lundi 4 mai 2015

Rediscovering famous characters : who knows Arthur Wellesley in France ?

by Jean-Jacques COURTEY, Doctor in Economic Geography, Ph.D
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If you were making a quick poll in Paris or even in Angers about Arthur Wellesley, nobody would certainly know his name.
Some people might think he is a soccer or a rugby player, as it sounds well for that.
Others might think he is an Anglo-Saxon singer, still unknown but on a good way to become famous !
And they might even ask for the dates he would appear on stage to make a reservation for the show !
Yet all of them would be totally wrong, as he was born in 1769 in Ireland (Dangan Castle) !

In fact, Arthur Wellesley (1769 - 1852) was Anglo-Irish. He had studied in Eton (UK) and Brussels (non independent Belgium at that time), before coming to France, in Angers precisely.
He entered there the Royal Military School in 1785 till 1786. And at that time, the military strategy in France was dominated by the recent inheritage of Maurice de Saxe (1696 - 1750), a great field-marshal of Louis XV (1710 - 1774), and his cousin also. Nearer to us, let's quote anecdotally that the female novelist  "George Sand" (Aurore Dupin, 1804 - 1876) was his great-grand daughter ! Maurice de Saxe was an admiror of Alexander the Great (356 - 323 BC), and he was very much influenced by him - under a funny mimetism. It's important to know that the tactics of Maurice de Saxe are still taught nowadays in West Point (USA).
About the young Arthur Wellesley, he became in 1787 lieutenant of infantry and even instructor, before coming back to England.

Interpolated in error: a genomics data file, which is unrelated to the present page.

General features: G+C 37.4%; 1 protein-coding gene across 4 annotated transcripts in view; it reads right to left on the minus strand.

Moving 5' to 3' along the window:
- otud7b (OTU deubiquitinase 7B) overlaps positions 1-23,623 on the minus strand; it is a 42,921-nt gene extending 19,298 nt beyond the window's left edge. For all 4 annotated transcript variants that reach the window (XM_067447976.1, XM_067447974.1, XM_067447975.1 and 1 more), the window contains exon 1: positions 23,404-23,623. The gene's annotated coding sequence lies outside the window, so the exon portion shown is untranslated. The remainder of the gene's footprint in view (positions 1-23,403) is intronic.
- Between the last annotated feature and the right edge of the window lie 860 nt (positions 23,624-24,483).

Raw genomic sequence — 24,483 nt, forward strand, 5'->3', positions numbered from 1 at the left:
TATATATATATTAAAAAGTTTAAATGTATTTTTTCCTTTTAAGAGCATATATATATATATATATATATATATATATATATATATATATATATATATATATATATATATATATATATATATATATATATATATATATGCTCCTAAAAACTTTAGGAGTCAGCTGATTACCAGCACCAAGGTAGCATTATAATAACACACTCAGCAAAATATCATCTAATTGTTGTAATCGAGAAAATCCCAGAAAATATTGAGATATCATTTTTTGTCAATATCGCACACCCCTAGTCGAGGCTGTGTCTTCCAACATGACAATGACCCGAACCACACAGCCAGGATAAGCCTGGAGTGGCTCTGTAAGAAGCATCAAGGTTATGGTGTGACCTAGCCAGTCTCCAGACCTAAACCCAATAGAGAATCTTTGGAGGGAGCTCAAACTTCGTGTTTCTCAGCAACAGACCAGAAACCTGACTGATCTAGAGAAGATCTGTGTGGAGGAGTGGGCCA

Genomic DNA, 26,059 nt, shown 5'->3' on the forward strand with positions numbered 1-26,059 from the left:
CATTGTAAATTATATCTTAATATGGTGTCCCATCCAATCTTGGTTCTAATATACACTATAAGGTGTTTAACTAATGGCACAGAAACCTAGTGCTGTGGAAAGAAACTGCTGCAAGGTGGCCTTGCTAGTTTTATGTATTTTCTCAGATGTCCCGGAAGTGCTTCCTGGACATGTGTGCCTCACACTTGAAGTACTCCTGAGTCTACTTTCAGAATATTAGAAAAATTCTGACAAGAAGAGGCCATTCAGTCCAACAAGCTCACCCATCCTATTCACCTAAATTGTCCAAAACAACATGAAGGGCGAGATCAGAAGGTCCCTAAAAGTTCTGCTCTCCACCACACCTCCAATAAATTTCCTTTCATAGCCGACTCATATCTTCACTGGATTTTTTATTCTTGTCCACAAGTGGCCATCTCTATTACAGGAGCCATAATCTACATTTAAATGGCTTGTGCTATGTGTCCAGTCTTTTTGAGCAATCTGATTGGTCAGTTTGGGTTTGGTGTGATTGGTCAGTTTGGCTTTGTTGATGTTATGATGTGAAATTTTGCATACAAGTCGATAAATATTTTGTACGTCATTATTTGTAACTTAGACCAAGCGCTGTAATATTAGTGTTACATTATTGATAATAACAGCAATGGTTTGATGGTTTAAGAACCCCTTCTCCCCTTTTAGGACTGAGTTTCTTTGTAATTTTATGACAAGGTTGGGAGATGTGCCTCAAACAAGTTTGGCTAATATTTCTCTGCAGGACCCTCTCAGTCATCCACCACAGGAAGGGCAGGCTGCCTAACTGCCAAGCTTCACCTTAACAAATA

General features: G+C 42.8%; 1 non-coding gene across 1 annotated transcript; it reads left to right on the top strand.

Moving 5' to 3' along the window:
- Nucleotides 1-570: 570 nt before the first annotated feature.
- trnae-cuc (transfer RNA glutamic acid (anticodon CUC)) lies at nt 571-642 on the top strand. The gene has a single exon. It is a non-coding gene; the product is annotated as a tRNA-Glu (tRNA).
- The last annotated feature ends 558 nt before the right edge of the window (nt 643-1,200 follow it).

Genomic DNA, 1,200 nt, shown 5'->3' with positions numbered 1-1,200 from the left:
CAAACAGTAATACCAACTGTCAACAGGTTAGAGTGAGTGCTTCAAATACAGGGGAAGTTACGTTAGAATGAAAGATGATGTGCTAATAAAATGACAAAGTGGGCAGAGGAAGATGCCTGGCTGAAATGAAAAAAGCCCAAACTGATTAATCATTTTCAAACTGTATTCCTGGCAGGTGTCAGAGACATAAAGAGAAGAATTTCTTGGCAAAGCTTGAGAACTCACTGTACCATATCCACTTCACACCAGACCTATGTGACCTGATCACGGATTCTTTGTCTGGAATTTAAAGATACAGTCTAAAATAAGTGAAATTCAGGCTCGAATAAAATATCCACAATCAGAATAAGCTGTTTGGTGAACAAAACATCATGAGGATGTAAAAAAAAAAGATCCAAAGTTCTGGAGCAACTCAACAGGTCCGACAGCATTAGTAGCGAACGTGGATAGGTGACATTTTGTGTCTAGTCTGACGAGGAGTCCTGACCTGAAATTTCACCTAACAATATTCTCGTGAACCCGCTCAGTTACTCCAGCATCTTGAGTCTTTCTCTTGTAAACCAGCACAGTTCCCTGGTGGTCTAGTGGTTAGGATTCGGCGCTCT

Have you got an idea of this famous character now ? No ! Well, let's go on then our narration !

He served in the regiment of the Duke of York in Netherlands against France (1794), and learnt over there according to his own opinion, "everything you should never do" in military strategy not to lose.
When commanding himself an army in India (1799 - 1803), he became renown for his exceptional talents and his final victory against the Confederation of Maratha.
In Europe, he lead the combat against Napoleon (1769 - 1821), starting with Portugal (1808),  continuing with Spain then (1809 - 1814), the Pyreneas after and finally Toulouse - where the field-marshal Soult (1769 - 1851) couldn't hold in front of him in the beginning of april 1814.
Do you guess now who he was ? Not yet ! Don't worry, it's coming through our conclusion, about a great man who created a great shock in all Europe and elsewhere, by changing the destiny of the whole world for two centuries !





Napoleon considered him as a "bad general", for his strategy and his antic way to fight, when him was more modern and efficient. Actually, Wellesley was commander-in-chief and field-marshal !
Wellesley still believed in Napoleon's genial tactics (wrongly), and at the opposite Napoleon didn't consider him much (wrongly also). As a matter of fact, Wellesley's infantry, like "Macedonian phalanxes" torn the Imperial Guard of Napoleon to pieces in the final battle of Waterloo (June 18th, 1815), from 7 : 30 P.M., so before rejoining the Prussian Blücher (1742 - 1819) at 9:00 P.M..

Wellesley, who became Duke of Wellington in 1814 (you got it !), was still doubting till the evening of the battle's issue, which took place near Brussels.
He even wrote to his brother, who was General Governor of India, after the battle :
"I have never had so many worries for a battle, and I have never been so near to the defeat !"
His seemingly defensive strategy mixed with an unexpected sudden boldness was yet victorious.

On the French side, only the field-marshal Nicolas Soult openly questioned Napoleon's strategy against Wellington, but he just got the anger of Napoleon as an answer, and had to shut up !
So Waterloo wasn't lost for Napoleon only because of field-marshal Emmanuel de Grouchy (1766 - 1847), eating delicious strawberries in an inn of Wavre during the main battle !

Napoleon was certainly a great man (a lot of British people even admire him nowadays), but he clearly underestimated Arthur Wellesley, Duke of Wellington, who looked so fragile - almost diaphanous - to him ! Yet this same man pleaded successfully, during the Congress of Vienna (1815), for France not to be excluded from the concert of nations !
And as a tory, he became later twice Prime Minister of UK (in 1828 - 1830, and for a short while in 1834) !

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